Bangko Sentral cuts interest rates to fight coronavirus impact

Ralf Rivas

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Bangko Sentral cuts interest rates to fight coronavirus impact

(UPDATED) Interest rates are lowered by 50 basis points, but this may not do much to ignite loan demand as people are forced to stay at home

MANILA, Philippines (UPDATED) – The Bangko Sentral ng Pilipinas (BSP) Monetary Board trimmed key interest rates by 50 basis points, bringing the reverse repurchase facility to just 3.25% as the coronavirus pandemic triggers an economic slowdown.

Interest rates on the overnight lending and deposit facilities were reduced to 3.75% and 2.75%, respectively.

“[T]he Monetary Board decided that there is a need for a follow-on monetary policy response to address the adverse spillovers associated with the ongoing pandemic,” said the BSP.

“With a manageable inflation environment and stable inflation expectations, the Monetary Board sees enough policy space for an assertive reduction in the policy rate at this juncture to cushion the country’s growth momentum and uplift market confidence amid stronger headwinds.”

Easing the interest rate generally lowers borrowing costs for consumers and would lead to people spending more. (READ: FAST FACTS: What does the Bangko Sentral ng Pilipinas do?)

More spending means higher demand for goods, which in turn boosts the economy over time.

The central bank has also relaxed regulations on reserve requirements and single borrowers limits to combat possible liquidity issues.

Economic growth remains dim, as the Luzon-wide lockdown is disrupting various supply chains.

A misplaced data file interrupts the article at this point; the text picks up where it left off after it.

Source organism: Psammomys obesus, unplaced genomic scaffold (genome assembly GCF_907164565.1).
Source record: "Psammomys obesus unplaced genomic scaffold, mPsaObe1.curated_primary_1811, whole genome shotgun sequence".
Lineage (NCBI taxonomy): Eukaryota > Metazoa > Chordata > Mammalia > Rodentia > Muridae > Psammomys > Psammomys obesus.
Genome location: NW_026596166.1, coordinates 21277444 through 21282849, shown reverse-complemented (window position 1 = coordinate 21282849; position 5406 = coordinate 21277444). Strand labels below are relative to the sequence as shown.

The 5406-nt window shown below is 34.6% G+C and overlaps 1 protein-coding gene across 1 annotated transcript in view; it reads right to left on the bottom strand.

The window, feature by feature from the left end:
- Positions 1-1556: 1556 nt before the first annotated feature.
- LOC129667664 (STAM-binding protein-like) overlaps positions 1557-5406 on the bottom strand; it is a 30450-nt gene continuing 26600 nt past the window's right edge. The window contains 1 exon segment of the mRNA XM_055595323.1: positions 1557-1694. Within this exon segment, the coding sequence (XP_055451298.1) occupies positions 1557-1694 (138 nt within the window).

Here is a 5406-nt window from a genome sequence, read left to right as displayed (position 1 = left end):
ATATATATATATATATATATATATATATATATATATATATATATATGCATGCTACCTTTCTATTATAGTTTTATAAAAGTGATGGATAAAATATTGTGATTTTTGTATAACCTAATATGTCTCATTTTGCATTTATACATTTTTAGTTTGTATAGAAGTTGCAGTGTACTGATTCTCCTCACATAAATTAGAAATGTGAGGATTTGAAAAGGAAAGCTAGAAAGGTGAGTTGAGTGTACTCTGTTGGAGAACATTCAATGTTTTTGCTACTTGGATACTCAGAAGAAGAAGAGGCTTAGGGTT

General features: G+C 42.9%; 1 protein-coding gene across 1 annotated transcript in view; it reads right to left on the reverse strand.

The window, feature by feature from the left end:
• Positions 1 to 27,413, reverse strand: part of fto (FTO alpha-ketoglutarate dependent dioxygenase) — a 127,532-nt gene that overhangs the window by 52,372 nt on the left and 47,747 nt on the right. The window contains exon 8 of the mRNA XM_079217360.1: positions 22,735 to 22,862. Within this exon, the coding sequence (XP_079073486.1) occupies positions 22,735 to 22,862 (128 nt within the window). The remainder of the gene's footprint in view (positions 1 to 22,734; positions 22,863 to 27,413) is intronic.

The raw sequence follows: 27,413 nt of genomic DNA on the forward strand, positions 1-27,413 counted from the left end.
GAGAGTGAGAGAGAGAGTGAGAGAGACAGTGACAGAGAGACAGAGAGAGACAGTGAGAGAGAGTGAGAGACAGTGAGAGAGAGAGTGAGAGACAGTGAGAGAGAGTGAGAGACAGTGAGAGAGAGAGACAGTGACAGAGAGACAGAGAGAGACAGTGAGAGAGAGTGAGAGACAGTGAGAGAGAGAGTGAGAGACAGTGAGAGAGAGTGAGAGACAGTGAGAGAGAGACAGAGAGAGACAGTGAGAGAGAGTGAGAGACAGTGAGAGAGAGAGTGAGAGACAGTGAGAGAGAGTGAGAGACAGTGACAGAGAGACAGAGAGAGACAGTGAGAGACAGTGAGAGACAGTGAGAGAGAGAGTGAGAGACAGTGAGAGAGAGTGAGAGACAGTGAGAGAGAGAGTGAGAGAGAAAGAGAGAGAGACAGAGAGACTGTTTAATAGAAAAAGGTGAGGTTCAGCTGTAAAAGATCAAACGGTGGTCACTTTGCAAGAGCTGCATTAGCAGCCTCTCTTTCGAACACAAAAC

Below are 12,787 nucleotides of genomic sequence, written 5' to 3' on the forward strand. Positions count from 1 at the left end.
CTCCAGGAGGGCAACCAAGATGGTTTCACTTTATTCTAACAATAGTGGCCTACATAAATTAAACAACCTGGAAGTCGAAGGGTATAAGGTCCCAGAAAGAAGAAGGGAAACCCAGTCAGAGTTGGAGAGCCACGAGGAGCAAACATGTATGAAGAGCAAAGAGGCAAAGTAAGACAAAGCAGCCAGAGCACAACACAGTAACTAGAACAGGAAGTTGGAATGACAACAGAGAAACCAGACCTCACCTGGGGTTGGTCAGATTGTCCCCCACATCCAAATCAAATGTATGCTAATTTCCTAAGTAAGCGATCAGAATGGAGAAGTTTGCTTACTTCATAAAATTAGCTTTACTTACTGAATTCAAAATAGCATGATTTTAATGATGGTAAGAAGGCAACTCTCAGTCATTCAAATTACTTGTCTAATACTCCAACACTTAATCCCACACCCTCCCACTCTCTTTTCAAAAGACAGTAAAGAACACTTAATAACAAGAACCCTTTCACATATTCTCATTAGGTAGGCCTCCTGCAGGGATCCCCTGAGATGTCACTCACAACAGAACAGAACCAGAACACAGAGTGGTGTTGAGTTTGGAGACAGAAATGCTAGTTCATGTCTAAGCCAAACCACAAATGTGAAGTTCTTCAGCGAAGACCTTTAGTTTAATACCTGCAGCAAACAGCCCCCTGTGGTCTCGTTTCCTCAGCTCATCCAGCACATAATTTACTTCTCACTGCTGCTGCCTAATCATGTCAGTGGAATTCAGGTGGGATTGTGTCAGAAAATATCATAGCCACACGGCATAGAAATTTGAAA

Bank of the Philippine Islands chief economist Jun Neri welcomed the lowering of interest rates, but noted that fiscal stimulus should go along with it.

“More importantly, this has to be complemented by a massive fiscal stimulus that will target key sectors and industries including health, travel, tourism, but most especially the families that depend on daily wages. Most banks may need increased access to the BSP’s rediscounting facility. And, in turn, keep credit lines open for their client,” Neri said.

ING Bank Manila senior economist Nicholas Mapa also warned that the lower rates would “do little to ignite loan demand” as people’s movements are restricted and they won’t be able to spend much.

“With the central bank moving aggressively, we now await additional action on the fiscal front with the government rolling out a mere COVID-19 fiscal stimulus package worth [P]27 billion, roughly 0.1% of GDP (gross domestic product),” Mapa said.

“The problem faced by the Philippines is mountain-sized. We will need a mountain-sized response.” –

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Ralf Rivas

A sociologist by heart, a journalist by profession. Ralf is Rappler's business reporter, covering macroeconomy, government finance, companies, and agriculture.